Open

Coming up

Don't miss

Replay


LATEST SHOWS

ENCORE!

Bartabas : Mixing Christ with Spanish music and dancing horses

Read more

IN THE PAPERS

Shifts in the propaganda war waged between Israelis and Palestinians

Read more

IN THE PAPERS

French MPs face quandary in pro-Palestinian rallies

Read more

THE INTERVIEW

Yezid Sayigh, Senior Associate at the Carnegie Middle East Center in Beirut

Read more

#TECH 24

Mind the Gender Gap : getting more women into the tech sector

Read more

INSIDE THE AMERICAS

Bolivian children: heading to work aged 10

Read more

WEB NEWS

Israel and Hamas battle online over public opinion

Read more

FOCUS

Can Chancellor Merkel's winning streak last?

Read more

FOCUS

Hunger in a fertile land...

Read more

  • Live: France says missing Algerian plane 'probably crashed'

    Read more

  • 51 French nationals aboard missing Algerian plane

    Read more

  • Iraqi parliament elects moderate Kurd as president

    Read more

  • Sudanese Christian woman sentenced to death arrives in Italy

    Read more

  • No end to fighting until Israel ends Gaza blockade, Hamas says

    Read more

  • Two foreign women shot dead in western Afghanistan

    Read more

  • At least 60 killed in attack on prison convoy near Baghdad

    Read more

  • Cycling is ‘winning the war on doping,’ says expert

    Read more

  • Ceasefire agreed for Central African Republic

    Read more

  • Can Jew-kissing-Arab selfie give peace a viral chance?

    Read more

  • In pictures: Thousands march for Gaza peace in Paris

    Read more

  • France charges Swiss bank UBS with tax fraud

    Read more

  • Israel faces heightened diplomatic pressure as Gaza violence rages

    Read more

  • Botched Arizona execution takes nearly two hours

    Read more

  • Bomb attacks leave scores dead in north Nigeria

    Read more

France

Bin Laden says France to pay 'high price' for Afghan policy

Video by Elena CASAS

Text by FRANCE 24

Latest update : 2011-05-02

In a purported audio tape aired on Al Jazeera television on Friday, al Qaeda chief Osama bin Laden warned French President Nicolas Sarkozy that his refusal to withdraw troops from Afghanistan was a "green light" to kill French hostages.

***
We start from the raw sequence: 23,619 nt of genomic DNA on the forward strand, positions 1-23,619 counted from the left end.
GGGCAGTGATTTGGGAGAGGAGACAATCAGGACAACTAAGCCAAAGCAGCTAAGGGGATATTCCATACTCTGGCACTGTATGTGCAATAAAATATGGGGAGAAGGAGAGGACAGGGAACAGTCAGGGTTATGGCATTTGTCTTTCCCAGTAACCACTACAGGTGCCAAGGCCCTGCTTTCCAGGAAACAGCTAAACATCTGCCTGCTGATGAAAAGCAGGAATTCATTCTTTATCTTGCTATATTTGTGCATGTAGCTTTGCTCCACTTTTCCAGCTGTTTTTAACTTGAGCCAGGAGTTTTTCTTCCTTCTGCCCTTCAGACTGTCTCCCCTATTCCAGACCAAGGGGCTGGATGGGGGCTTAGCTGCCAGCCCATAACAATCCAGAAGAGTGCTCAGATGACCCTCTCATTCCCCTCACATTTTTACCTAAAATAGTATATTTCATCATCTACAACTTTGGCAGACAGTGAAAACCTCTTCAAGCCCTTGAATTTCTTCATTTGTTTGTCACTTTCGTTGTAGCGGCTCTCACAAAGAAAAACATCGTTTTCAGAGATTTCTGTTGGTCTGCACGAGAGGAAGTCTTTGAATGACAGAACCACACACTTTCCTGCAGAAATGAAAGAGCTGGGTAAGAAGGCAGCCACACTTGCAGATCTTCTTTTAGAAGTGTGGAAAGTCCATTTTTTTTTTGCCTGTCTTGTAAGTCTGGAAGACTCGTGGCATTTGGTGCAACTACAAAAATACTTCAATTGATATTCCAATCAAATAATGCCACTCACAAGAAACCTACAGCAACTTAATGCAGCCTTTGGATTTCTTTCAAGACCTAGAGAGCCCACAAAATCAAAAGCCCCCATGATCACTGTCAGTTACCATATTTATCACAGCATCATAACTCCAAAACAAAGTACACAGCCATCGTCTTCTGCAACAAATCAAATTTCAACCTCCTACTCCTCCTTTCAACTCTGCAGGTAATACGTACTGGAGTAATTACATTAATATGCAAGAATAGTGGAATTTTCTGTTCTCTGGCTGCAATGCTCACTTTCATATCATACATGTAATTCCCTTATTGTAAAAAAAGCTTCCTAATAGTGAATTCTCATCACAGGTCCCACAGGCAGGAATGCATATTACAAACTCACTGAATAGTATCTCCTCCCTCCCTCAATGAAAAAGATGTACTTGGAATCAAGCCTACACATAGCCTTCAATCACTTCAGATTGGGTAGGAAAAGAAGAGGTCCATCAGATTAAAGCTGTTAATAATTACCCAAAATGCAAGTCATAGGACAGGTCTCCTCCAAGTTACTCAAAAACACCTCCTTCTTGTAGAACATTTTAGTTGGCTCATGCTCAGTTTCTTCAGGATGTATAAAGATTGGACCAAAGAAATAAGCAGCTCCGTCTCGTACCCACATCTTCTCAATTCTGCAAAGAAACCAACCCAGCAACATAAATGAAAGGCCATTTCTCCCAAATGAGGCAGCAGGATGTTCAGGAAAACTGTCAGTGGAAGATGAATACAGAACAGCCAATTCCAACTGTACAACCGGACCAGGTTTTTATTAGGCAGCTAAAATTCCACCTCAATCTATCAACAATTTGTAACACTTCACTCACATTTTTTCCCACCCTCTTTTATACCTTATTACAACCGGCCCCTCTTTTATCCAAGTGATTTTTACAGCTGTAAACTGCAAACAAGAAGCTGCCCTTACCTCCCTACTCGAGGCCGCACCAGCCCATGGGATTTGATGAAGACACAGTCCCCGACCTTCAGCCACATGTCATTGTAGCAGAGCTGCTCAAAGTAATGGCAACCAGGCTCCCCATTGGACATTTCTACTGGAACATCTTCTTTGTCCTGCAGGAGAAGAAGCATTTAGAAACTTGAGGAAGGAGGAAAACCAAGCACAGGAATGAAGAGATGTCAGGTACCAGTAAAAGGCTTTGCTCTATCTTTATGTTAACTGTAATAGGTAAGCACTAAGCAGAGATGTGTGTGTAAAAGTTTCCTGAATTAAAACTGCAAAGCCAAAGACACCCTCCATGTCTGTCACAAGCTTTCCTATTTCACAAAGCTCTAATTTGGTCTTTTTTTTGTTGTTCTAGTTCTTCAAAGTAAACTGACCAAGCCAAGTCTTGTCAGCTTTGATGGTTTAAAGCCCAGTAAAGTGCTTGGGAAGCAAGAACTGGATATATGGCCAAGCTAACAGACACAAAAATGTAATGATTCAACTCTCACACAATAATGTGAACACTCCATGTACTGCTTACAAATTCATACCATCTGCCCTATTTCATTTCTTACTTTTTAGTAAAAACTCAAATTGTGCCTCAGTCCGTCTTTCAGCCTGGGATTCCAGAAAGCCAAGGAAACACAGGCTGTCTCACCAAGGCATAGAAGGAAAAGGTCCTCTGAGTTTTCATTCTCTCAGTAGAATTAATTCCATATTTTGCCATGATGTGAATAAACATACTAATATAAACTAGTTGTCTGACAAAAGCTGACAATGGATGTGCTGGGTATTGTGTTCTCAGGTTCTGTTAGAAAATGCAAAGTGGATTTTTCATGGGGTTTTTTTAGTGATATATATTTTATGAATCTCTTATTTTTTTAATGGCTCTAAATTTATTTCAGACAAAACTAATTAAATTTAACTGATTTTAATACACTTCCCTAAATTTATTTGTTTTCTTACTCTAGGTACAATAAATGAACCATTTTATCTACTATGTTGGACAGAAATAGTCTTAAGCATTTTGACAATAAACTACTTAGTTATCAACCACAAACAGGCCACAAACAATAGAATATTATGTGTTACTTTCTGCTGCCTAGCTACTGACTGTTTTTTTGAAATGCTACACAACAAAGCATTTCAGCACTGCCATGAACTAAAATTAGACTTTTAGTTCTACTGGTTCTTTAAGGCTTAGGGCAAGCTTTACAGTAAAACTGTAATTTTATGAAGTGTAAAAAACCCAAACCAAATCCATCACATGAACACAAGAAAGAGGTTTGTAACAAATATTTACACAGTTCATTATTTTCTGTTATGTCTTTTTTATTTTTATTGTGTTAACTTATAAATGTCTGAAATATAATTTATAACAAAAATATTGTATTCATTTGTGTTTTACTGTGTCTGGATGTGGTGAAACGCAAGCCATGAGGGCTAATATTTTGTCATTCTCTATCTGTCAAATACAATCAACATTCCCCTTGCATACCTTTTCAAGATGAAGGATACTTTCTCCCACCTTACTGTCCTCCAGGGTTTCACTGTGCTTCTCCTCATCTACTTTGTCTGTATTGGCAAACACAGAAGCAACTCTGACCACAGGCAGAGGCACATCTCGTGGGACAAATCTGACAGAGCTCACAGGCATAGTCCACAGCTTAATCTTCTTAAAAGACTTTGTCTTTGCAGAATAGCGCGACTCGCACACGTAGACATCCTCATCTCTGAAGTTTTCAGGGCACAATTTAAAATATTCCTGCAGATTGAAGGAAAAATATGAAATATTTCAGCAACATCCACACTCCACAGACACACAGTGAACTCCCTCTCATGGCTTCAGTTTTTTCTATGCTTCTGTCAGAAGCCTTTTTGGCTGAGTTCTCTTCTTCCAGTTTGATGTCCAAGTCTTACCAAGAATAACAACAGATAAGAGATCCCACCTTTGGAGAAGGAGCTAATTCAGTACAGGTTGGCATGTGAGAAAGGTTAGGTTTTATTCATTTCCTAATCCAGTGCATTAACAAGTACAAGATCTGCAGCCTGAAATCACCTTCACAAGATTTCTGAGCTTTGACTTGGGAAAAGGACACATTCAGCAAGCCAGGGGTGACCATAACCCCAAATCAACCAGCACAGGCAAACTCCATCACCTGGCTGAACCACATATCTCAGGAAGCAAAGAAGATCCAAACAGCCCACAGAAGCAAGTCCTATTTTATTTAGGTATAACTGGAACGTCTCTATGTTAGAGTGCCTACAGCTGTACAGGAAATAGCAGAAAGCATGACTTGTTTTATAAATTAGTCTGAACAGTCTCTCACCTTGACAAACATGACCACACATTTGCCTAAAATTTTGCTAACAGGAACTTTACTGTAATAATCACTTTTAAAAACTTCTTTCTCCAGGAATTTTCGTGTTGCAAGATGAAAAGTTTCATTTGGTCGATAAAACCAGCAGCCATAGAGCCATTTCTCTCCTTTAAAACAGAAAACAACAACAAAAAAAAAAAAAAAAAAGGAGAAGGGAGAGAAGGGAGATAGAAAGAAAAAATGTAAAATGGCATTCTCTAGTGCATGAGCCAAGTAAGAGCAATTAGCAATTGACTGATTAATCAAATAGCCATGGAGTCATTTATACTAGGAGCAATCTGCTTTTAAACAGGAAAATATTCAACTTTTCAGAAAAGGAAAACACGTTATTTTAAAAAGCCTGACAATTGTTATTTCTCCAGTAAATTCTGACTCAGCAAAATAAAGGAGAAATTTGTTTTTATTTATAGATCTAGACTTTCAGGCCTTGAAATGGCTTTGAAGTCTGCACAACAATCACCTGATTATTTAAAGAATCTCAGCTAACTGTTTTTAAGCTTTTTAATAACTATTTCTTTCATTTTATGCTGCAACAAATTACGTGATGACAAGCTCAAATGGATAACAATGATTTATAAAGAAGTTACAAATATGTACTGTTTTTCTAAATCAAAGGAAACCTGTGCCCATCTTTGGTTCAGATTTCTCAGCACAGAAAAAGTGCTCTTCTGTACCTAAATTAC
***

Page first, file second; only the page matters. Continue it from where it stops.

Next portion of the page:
Who are al Qaeda’s French hostages?
Intelligence agent Denis Allex (probably not his real name), was captured on 14 July 2009 in Somalia, possibly Mogadishu, by al Qaeda-linked militant group al Shabaab.
Five French nationals, a Togolese and a Malagasy – most of them employees of energy group Areva – have been held hostage since 16 September 2010, when they were kidnapped at a uranium enrichment site in Arlit, north Niger. They’re being held somewhere in the Sahel, possibly in Mali, by the al Qaeda in the Islamic Maghreb movement (AQIM).

In a message specifically targeting France, al Qaeda chief Osama Bin Laden warned that Paris would pay a “high price” for its policies and that the fate of French hostages would depend on the pullout of French troops from “Muslim lands”, in a purported audiotape broadcast on Arabic news network Al Jazeera on Friday.

“We repeat the same message to you: The release of your prisoners in the hands of our brothers is linked to the withdrawal of your soldiers from our country," bin Laden said. "The refusal of your president [Nicolas Sarkozy] to withdraw from Afghanistan is the result of his obedience of America and this refusal is a green light to kill your prisoners,” he added.

French officials have not yet confirmed the authenticity of the tape. But in a statement released shortly after the broadcast the French foreign ministry said France was "determined" to keep troops in Afghanistan despite a threat from al Qaeda.

Bin Laden’s last authenticated message was broadcast on al Jazeera in October, when he threatened to kill French citizens and attack French interests in retaliation for the country’s policies regarding Muslims.

The previous message, bearing the imprint of as-Sahab, the media arm linked with al Qaeda’s top leadership, said the September 2010 kidnapping of seven foreign nationals including five French citizens in Niger was in retaliation for “the tyranny” France “practices against our Muslim nation.”

Al Qaeda in the Islamic Maghreb (AQIM), the terror group’s North Africa branch, has claimed responsibility for that kidnapping. In a message released in November, the group’s chief, Abdelmalek Droukdel, said France would have to directly negotiate with bin Laden to seek the release of the hostages in Niger.

Meanwhile, two French journalists, Stephane Taponier and Herve Ghesquiere, remain in captivity since their abduction in December 2009 along with three Afghan colleagues in an area northeast of Kabul.

 

Date created : 2011-01-21

  • TERRORISM

    Key figures in al Qaeda's North African branch

    Read more

  • NIGER

    Al Qaeda affiliate claims kidnapping of seven foreigners in Niger

    Read more

  • NIGER

    Al Qaeda releases images of hostages kidnapped in Niger

    Read more

COMMENT(S)